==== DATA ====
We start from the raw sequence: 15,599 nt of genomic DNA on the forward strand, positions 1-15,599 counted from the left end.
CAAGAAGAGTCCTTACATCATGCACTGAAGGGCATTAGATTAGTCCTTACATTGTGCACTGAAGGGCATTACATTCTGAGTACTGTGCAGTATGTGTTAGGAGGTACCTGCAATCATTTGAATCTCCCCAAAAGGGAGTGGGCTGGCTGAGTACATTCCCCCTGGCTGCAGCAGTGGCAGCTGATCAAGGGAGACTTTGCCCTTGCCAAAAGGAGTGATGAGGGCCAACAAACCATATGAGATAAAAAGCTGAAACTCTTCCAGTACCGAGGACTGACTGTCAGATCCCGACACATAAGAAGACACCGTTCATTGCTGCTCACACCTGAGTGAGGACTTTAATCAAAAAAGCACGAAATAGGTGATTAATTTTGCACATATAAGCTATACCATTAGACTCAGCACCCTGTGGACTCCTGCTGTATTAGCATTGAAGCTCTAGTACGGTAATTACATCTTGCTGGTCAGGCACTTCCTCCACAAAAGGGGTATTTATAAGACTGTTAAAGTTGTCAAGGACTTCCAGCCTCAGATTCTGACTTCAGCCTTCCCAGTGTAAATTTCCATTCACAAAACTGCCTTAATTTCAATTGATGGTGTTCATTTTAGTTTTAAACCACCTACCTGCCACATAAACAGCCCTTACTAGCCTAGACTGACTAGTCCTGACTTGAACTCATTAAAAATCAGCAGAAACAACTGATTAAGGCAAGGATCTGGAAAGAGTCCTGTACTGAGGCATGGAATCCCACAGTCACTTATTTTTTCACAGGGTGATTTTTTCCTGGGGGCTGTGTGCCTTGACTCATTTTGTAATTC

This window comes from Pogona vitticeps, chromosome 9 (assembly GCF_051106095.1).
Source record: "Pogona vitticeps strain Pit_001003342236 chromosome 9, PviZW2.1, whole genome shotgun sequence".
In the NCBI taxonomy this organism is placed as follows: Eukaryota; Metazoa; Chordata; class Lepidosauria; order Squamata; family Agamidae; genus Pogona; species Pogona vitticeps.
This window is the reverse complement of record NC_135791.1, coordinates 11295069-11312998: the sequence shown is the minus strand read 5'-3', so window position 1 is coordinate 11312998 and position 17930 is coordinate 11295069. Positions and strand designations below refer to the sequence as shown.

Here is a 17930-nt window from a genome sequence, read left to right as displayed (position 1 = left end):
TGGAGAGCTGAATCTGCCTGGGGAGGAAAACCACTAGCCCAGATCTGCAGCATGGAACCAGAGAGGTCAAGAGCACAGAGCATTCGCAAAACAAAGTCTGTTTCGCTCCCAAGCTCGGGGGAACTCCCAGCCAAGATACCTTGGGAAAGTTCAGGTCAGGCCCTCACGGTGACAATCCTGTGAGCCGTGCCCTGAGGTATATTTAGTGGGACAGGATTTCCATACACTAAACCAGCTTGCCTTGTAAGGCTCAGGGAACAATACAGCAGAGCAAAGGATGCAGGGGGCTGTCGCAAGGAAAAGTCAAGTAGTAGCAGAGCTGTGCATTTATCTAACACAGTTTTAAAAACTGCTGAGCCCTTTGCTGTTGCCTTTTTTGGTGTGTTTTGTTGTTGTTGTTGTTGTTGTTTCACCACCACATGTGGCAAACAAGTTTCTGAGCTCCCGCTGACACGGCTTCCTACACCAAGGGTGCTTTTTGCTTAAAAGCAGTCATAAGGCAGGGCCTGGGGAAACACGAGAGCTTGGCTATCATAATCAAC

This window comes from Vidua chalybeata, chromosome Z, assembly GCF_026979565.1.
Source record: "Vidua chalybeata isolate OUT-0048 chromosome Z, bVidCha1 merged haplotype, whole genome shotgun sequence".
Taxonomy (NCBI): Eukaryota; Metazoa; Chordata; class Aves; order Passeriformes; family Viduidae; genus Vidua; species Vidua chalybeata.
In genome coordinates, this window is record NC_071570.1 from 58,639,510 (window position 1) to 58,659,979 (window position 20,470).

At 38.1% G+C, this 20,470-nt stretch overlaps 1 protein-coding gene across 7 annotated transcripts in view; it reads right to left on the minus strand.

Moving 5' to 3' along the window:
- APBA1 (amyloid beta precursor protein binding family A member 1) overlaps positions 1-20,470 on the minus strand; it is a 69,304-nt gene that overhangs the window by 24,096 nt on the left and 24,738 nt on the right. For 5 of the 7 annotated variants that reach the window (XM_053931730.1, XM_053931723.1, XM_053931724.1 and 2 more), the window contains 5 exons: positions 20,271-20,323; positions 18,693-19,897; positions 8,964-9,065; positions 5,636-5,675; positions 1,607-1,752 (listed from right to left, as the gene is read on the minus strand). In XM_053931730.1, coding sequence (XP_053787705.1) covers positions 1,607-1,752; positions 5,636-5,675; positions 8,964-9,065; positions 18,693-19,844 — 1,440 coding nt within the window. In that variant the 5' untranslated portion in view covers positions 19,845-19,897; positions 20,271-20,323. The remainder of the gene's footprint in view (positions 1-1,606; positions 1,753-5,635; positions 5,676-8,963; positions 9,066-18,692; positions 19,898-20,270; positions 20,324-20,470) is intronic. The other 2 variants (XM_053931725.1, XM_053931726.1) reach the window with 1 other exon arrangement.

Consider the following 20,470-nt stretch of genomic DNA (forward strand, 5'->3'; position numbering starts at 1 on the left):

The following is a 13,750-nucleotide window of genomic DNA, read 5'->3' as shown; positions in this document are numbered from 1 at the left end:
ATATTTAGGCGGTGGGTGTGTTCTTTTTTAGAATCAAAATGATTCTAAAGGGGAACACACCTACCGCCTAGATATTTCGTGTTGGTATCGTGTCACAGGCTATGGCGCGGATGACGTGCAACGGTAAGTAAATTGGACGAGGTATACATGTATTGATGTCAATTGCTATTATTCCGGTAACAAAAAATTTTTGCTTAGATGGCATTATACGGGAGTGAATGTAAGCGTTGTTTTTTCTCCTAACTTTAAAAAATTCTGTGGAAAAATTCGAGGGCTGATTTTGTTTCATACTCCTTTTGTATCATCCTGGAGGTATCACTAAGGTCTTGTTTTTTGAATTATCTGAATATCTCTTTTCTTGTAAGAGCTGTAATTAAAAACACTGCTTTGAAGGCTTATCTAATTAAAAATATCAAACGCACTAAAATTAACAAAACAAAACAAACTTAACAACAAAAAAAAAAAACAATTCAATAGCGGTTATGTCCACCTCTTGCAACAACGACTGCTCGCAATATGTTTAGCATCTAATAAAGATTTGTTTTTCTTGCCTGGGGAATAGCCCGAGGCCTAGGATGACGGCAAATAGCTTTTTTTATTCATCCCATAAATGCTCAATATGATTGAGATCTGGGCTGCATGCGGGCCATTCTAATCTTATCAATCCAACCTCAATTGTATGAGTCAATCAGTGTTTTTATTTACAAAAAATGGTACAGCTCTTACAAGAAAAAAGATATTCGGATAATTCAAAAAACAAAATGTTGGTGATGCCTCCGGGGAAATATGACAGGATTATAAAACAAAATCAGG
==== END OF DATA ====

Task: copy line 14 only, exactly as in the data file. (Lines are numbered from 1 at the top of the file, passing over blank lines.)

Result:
Moving 5' to 3' along the window: